On Sunday, we spent the entire day waiting to talk to Erick and come up with a safer accommodation arrangement. At 9 am, he tells us to meet him outside and we go outside to meet him. He is nowhere to be found. We call him and he says that he will be back in 30 minutes. We wait an hour. He doesn’t show up. I send him a text and call him. He tells me that he is in church. We continue to wait. In the meantime, Maimuna goes out of her way to come and visit us at Rock Beach (her home is very far away). Unfortunately, she is unable to make it until 6 pm. Erick returns at 1 pm and we are finally able to sit down to talk to him. He wants us to wait for Maimuna to arrive until we start to discuss. At this point, we are extremely frustrated but we respect his decision.
When Maimuna arrives, we all sit down to talk. Erick provides us with an update on the investigation. Apparently, the owner of the hotel (not Erick) is a government official, which is why we were able to quickly get the police involved. 10 laptops were found within the vicinity (we still don’t know how they were able to collect so many laptops) but none of them matched the serial numbers of Anisah and Megha’s laptops. We also discussed alternative living arrangements. First and foremost, cabinets will be installed in our rooms. Erick also promised to get security cameras installed.
A big safety issue is that the main door to our complex is constantly left open during the day. Maimuna suggested to Erick that copies of the key be made so that each tenant can lock and unlock the front door. Erick proceeded to say that because the complex is not rented out by our group of interns, it would not be possible. Maimuna continues to insist that it is an easy fix and all he has to do is to give keys to the other tenants but Erick continues to make excuses. After a long day of waiting, we went back to our rooms disappointed.
The next day, Erick did deliver on his promises to install cabinets and security cameras. It was a nice change. As you may have noticed from my fixation on Erick, I am still bitter. In all honesty, Erick has been a great help in the past few days especially when dealing with the police. He is still working on getting the laptops back and just last night he went back to the police station to inquire for us about any new developments. The theft was not his fault, it was a combination of factors that spanned from our own inattentiveness and naivety, the public access nature of the hotel grounds (it is open to the public during the day so many people visit to take photo shoots and enjoy the view), our “no questions asked” acceptance of the manager’s excuses and the manager’s laissez-faire attitude for our safety.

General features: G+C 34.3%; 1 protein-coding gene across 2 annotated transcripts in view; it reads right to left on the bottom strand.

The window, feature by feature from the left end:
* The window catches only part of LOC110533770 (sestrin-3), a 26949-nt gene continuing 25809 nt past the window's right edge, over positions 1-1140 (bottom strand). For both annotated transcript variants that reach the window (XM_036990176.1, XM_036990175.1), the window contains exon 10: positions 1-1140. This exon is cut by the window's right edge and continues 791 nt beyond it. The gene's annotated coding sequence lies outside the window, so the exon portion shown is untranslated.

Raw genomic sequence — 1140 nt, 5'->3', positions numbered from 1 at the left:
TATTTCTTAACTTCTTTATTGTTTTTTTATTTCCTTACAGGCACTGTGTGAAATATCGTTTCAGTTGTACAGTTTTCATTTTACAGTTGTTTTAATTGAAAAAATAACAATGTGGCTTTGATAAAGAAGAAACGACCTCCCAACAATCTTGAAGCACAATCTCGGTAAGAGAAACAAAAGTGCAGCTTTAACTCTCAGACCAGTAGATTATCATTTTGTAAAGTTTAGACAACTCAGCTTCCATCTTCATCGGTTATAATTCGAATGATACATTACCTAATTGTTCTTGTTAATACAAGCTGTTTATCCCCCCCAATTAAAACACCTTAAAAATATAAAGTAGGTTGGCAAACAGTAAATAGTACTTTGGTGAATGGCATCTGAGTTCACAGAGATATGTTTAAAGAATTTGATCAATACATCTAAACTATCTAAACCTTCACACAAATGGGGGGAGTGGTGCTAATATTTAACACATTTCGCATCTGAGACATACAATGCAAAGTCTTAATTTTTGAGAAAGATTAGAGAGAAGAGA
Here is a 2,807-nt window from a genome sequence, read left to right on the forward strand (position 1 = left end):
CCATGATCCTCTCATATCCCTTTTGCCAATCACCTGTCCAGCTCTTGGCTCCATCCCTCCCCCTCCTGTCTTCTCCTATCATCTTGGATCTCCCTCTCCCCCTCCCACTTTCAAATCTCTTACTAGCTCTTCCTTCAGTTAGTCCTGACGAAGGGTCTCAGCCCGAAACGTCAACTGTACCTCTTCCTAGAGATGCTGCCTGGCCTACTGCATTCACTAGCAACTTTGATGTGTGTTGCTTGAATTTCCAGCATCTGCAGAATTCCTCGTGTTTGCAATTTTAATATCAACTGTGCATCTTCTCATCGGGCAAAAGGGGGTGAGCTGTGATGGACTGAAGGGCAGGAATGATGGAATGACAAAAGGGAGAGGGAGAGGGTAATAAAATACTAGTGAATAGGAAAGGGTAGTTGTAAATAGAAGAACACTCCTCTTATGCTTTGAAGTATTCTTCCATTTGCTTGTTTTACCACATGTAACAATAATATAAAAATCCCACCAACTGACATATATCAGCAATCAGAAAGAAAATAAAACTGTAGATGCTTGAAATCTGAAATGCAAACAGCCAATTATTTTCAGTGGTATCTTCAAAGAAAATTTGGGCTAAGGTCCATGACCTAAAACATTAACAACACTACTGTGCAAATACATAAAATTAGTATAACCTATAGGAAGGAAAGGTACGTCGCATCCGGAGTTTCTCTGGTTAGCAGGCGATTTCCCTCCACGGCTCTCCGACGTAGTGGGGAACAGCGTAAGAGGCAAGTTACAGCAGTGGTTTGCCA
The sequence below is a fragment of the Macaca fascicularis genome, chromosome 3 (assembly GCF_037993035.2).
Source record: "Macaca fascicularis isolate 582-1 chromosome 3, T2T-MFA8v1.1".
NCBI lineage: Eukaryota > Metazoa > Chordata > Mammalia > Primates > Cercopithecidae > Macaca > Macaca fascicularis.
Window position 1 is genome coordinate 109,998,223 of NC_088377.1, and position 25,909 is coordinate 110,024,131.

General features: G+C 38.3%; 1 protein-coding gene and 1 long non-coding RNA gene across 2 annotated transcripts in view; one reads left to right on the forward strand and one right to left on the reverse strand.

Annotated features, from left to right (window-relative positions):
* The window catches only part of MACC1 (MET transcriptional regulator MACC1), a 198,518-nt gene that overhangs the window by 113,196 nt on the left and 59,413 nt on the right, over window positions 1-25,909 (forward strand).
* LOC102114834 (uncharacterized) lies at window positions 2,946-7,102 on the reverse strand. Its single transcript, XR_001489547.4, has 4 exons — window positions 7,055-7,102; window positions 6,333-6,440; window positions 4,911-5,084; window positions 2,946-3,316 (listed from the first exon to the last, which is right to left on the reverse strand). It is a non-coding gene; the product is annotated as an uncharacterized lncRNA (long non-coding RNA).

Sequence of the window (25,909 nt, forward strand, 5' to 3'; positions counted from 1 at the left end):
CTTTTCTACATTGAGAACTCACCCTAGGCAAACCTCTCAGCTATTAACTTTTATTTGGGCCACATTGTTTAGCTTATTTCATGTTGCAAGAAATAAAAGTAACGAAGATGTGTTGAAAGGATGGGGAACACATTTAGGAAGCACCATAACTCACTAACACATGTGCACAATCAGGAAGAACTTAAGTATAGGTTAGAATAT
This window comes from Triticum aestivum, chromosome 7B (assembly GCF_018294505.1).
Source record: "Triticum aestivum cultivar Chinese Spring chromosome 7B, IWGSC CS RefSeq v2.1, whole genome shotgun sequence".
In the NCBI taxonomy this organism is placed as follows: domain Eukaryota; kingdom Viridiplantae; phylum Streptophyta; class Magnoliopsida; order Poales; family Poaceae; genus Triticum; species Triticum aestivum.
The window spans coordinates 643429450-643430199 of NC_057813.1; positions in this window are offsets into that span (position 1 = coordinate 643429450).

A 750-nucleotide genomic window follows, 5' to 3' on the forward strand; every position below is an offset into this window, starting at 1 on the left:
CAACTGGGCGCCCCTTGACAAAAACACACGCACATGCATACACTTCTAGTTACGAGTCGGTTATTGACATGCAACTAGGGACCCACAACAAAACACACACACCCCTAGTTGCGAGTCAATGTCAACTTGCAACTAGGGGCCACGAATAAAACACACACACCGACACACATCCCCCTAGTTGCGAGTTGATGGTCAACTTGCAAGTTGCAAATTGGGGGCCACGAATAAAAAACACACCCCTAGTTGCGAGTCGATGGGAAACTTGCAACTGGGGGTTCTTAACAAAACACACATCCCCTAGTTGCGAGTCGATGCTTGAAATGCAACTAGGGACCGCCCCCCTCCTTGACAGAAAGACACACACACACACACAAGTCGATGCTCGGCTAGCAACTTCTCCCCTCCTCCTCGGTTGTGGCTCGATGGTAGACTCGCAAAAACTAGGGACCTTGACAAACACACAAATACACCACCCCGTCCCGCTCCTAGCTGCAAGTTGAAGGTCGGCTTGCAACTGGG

From a single incident, I learned many lessons:
- Always put safety first, even at the risk of offending others.
- Reach out and always get a second or third opinion (don’t be afraid to ask “is this normal?” otherwise you may never know if the way you are treated is based on cultural norms or because you are a foreigner).
- In this case, Erick’s attitude was abnormal according to Maimuna and Lily.
- Turn on Find my Mac and do not use expensive items outside in public areas.
- Most importantly, accept that certain things are outside of your control but make sure to do everything that is within your control to ensure the best possible outcome.
TLDR: Someone broke into our rooms and stole from Megha and Anisah. This was completely preventable but instead of doing everything in our power to ensure our personal safety, we sacrificed it to avoid offending our hotel manager.